Solar roof

edited November -1 in General
Has anyone on this board bought a solar roof? With or without a battery system?

I would love to do this to take me off of the electric grid completely. I am intrigued by the possibilities. My house has a very large roof surface area that would be perfect for a solar roof, I think.

Can anyone give me an estimate for the cost of installing one? If anyone has, can you let me know if you are happy with your decision? And does anyone have the batteries that would make your home self-sufficient?



  • @BBF,
    The rule of thumb is that you need enough solar to handle at least twice your average daily usage and storage to handle 3 to 4 days worth of electricity in order to enjoy the kind of reliably available electricity to which we've become accustomed from our very good electrical grid in the USA.
    You'll find this can cost more than twice as much as a simple grid-tied system would. Therefore, few actually do so.
  • edited June 2019
    There is an initial up-front expense, but that can be financed or amortized, thing is that's all you'll ever have to pay for utilities ever again and, if you chose to, you can marginally expand your system beyond your needs and sell the excess charge/electricity to your local utility provider and use the proceeds to both help payoff your cost of installation and even establish a stream of zero labor, zero expense income that you can do whatever with.

    There's a degree of typically unobtainable freedom in that that is priceless.
  • edited June 2019
    The value of energy your Solar Roof is expected to produce over 30 years is based on the average price of electricity in your area, adjusted for inflation by 2% annually. Your ability to realize the full value depends on your home’s electricity usage, amount of energy storage available, and utility regulations on solar in your area. Electricity price estimates are sourced from the Energy Information Administration and solar production estimates are based on irradiance data from NASA.
  • edited June 2019
    There was an article that a solar roof costs about 65K and another 10 or 1tK for storage. Dont know if it was FUD or true.

    I only use $1000 worth of electricity a year without the Tesla. I was given an estimate of between 20-60 K for a regular tile roof replacement. The higher amount was after their was a hurricane and people were getting ripped off. Would like to get one in 5 yrs when I need a new roof, but I dont think it would be cost effective and if I plan on moving in 10 yrs I doubt anyone would want to pay extra for a house just because it had solar panels. More people would be willing to pay an extra 50k for a pool instead.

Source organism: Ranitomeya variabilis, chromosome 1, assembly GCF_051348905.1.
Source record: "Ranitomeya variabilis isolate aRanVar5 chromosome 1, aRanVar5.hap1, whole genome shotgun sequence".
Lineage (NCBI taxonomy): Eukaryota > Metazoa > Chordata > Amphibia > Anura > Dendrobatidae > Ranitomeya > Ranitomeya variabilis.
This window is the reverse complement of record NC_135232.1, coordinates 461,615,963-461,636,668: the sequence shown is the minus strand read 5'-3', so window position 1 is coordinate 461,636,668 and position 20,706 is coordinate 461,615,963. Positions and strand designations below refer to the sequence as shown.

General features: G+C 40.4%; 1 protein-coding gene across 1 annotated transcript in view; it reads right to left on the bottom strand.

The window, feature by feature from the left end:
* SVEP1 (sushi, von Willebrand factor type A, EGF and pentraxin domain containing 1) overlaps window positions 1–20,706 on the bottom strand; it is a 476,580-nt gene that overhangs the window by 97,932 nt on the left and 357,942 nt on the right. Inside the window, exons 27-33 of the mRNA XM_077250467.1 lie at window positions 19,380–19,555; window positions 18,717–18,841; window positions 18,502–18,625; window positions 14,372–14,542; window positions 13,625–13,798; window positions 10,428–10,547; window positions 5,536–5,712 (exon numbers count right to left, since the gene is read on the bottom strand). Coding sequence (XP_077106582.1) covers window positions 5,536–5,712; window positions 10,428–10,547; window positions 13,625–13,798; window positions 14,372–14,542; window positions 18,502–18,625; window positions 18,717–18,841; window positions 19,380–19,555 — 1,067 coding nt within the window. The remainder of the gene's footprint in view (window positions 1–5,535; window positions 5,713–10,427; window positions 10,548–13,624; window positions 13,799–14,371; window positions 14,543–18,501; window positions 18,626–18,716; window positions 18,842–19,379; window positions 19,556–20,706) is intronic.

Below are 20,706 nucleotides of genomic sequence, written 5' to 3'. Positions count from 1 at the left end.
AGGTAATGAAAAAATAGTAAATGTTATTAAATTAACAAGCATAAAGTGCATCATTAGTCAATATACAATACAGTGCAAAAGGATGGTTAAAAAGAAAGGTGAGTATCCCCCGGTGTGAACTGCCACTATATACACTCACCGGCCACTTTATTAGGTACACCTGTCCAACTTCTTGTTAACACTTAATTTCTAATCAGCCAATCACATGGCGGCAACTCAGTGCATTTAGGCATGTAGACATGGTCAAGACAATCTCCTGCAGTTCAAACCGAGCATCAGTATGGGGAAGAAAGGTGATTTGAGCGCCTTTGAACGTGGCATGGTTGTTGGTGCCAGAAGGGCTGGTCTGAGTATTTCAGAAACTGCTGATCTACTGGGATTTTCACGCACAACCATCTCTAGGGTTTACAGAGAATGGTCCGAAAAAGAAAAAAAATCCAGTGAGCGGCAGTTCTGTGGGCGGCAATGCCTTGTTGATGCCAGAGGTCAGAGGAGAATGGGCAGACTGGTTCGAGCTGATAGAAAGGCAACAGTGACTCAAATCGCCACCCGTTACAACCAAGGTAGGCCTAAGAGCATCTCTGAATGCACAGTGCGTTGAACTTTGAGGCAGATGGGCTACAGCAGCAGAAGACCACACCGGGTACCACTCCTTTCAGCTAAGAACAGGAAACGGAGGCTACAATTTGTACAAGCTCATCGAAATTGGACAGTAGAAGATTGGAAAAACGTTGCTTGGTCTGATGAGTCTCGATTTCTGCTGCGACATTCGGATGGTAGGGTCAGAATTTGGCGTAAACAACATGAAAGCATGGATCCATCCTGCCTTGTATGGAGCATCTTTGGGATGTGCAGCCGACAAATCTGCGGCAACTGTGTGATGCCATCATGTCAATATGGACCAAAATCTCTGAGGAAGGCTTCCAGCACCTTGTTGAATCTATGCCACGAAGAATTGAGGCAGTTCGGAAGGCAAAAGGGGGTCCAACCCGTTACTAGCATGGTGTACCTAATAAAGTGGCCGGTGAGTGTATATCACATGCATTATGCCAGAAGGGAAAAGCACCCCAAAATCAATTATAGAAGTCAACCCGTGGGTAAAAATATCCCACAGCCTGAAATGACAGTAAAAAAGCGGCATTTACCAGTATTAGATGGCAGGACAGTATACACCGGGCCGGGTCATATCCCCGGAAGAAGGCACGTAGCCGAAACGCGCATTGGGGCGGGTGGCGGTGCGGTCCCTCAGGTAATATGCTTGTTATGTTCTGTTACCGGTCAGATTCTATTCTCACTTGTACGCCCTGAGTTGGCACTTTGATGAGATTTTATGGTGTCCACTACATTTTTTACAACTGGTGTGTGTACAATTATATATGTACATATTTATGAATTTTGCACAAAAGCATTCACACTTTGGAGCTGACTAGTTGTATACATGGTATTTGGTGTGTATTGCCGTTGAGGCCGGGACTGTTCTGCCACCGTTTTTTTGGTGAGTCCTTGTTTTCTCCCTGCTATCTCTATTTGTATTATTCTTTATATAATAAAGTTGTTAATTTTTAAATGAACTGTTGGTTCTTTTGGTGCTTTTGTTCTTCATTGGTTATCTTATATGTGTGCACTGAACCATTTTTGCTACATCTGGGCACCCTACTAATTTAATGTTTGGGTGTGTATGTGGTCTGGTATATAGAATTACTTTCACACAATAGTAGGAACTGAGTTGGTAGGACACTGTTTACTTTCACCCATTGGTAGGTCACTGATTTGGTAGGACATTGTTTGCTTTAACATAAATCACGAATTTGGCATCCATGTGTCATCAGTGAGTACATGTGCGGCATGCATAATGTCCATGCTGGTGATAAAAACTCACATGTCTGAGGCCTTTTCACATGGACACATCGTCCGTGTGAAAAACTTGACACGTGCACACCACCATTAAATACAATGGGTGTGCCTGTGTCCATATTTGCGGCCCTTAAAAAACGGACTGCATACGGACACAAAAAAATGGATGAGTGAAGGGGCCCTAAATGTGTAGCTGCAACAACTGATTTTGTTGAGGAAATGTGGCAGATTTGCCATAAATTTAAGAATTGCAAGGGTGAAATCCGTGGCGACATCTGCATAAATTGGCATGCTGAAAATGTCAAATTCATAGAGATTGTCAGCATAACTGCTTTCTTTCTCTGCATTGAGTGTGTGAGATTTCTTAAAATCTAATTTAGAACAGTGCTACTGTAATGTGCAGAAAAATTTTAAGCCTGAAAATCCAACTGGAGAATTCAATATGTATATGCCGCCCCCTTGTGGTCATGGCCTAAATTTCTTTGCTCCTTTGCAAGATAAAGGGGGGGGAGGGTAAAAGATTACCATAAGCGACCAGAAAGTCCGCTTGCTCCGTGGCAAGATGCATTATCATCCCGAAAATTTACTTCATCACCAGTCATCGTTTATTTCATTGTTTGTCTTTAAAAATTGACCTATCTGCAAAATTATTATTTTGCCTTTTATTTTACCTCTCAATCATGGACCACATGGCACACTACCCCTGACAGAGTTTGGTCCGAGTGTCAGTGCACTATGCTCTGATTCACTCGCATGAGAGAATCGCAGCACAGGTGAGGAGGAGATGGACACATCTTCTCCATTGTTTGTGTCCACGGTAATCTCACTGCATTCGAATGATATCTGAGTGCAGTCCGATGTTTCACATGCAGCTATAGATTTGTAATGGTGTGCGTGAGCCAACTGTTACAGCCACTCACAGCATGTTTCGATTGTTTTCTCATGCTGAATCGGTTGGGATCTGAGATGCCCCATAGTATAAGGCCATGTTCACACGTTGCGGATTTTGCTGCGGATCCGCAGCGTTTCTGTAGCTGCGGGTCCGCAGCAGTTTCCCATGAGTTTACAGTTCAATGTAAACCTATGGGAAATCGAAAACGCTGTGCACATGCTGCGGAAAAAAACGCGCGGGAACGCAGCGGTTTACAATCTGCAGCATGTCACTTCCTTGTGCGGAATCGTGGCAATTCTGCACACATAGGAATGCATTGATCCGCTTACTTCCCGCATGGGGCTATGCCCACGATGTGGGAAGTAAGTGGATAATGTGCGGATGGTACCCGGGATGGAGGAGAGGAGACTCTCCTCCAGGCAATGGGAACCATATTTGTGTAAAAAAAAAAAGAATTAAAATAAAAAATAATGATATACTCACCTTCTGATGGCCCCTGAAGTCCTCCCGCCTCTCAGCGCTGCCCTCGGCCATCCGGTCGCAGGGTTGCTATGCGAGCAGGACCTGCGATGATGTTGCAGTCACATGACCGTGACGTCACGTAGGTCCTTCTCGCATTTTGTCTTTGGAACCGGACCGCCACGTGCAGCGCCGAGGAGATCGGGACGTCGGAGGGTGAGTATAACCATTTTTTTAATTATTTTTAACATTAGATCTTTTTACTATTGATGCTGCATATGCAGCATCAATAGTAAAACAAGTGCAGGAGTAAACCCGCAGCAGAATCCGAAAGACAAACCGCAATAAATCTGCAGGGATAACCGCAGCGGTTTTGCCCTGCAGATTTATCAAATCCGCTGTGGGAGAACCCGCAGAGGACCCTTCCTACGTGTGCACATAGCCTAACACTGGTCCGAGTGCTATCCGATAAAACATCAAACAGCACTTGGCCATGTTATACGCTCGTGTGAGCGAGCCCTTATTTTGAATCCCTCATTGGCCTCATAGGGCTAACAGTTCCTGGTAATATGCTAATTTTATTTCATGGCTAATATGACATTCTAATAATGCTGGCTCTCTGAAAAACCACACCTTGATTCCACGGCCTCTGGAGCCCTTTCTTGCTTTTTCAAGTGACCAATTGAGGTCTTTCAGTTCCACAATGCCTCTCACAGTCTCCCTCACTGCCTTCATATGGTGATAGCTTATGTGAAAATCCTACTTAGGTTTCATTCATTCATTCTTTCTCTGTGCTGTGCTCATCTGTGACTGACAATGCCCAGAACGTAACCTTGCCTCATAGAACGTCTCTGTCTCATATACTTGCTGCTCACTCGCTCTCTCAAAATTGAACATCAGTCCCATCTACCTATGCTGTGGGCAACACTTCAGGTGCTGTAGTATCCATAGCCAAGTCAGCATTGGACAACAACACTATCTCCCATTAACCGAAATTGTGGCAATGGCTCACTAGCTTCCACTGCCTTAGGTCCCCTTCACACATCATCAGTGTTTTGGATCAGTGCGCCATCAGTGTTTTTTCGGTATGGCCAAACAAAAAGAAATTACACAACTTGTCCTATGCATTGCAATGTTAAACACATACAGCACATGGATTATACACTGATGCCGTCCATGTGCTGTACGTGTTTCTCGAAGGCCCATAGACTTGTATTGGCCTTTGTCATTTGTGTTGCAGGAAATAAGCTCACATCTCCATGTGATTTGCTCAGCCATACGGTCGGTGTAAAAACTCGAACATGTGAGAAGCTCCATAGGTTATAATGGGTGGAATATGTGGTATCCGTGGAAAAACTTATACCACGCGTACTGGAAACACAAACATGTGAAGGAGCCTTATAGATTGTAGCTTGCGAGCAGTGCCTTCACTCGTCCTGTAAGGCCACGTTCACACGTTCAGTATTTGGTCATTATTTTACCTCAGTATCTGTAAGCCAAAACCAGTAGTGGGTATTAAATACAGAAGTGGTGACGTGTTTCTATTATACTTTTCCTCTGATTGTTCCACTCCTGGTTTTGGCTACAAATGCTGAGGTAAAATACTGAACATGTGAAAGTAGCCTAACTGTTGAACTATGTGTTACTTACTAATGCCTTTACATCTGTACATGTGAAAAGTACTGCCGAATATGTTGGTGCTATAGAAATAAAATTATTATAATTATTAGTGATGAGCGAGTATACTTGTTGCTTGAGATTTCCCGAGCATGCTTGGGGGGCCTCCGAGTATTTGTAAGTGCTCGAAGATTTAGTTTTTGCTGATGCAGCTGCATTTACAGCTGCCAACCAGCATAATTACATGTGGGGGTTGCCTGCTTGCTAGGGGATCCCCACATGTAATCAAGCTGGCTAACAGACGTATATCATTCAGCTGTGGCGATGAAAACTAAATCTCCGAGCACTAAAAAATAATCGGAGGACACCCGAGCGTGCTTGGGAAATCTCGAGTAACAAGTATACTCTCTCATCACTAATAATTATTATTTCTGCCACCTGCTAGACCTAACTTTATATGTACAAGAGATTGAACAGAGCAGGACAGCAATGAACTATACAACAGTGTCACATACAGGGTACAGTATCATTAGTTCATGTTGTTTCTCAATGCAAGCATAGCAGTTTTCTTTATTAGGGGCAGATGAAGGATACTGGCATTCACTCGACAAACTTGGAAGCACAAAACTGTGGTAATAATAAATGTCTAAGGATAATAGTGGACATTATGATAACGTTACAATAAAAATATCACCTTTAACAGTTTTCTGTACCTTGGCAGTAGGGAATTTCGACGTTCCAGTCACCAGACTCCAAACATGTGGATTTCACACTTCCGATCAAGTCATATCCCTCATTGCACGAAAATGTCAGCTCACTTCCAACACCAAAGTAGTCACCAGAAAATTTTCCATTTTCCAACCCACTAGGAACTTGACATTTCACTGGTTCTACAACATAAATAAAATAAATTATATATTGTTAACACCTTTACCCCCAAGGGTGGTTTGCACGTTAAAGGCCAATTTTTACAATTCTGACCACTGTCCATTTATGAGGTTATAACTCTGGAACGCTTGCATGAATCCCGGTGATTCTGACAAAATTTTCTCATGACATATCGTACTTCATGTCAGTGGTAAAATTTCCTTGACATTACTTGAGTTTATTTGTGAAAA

• edited June 2019
    Thanks for all the replies. I want to get off the grid completely, and 60-70K does not seem outlandish to me. That said, I don’t plan to move anytime soon, and an electricity-for-free house may be more desirable when I do end up selling. I think I will look into it a little more . . .

    Does anyone actually have a solar roof, and if so, what is your experience?

  • edited June 2019
    A recent article was published recently gives a good :1 year on perspective from an actual Tesla roof owner.

    Google search for "inverse tesla solar roof 9 things"
  • edited June 2019
    FWIW, I just spent 62k to have my hail destroyed "hail resistant" tile roof removed and a rubberized metal roof put on.
    So $60k doesn't sound unreasonable at all.
    (solar panels pending)
  • edited November -1
    Here is link to article @greg referenced. Interesting and generally positive summary of one year's experience with solar tile roof + PW2. With her setup she accrued an electric bill of only $119.61 for the entire year, which is not bad indicating the solar + PW2 provided most of her electricity, with minimum grid draws.
  • edited June 2019
    Thanks, all!
  • edited June 2019

    Yes but she did not manage to go-off grid entirely, which is the @OP's desire.
    Nor did the solar exports cover the connection cost, so there is a "minimal" Grid connection fee.

    You could overcome both those issues.

    But as with everything, there are likely more than a few trade offs involved.
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